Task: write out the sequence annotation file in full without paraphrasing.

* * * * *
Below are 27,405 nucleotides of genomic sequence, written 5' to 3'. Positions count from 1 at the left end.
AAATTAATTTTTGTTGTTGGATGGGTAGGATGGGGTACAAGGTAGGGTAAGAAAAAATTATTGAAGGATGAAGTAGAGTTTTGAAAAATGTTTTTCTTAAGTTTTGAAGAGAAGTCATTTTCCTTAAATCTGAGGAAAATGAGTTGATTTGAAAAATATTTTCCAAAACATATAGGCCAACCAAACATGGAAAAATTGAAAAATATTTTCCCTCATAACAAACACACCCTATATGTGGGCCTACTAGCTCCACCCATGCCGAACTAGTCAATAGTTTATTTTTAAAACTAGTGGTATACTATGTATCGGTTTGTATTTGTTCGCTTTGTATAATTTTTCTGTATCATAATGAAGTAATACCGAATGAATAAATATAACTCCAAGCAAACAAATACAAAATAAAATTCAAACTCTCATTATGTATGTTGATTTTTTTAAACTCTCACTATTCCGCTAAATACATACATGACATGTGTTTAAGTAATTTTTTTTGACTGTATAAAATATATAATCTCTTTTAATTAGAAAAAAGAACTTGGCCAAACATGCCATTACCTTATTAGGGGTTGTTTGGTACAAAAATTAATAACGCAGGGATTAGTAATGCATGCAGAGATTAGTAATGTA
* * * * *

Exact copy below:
Below are 27,405 nucleotides of genomic sequence, written 5' to 3'. Positions count from 1 at the left end.
AAATTAATTTTTGTTGTTGGATGGGTAGGATGGGGTACAAGGTAGGGTAAGAAAAAATTATTGAAGGATGAAGTAGAGTTTTGAAAAATGTTTTTCTTAAGTTTTGAAGAGAAGTCATTTTCCTTAAATCTGAGGAAAATGAGTTGATTTGAAAAATATTTTCCAAAACATATAGGCCAACCAAACATGGAAAAATTGAAAAATATTTTCCCTCATAACAAACACACCCTATATGTGGGCCTACTAGCTCCACCCATGCCGAACTAGTCAATAGTTTATTTTTAAAACTAGTGGTATACTATGTATCGGTTTGTATTTGTTCGCTTTGTATAATTTTTCTGTATCATAATGAAGTAATACCGAATGAATAAATATAACTCCAAGCAAACAAATACAAAATAAAATTCAAACTCTCATTATGTATGTTGATTTTTTTAAACTCTCACTATTCCGCTAAATACATACATGACATGTGTTTAAGTAATTTTTTTTGACTGTATAAAATATATAATCTCTTTTAATTAGAAAAAAGAACTTGGCCAAACATGCCATTACCTTATTAGGGGTTGTTTGGTACAAAAATTAATAACGCAGGGATTAGTAATGCATGCAGAGATTAGTAATGTA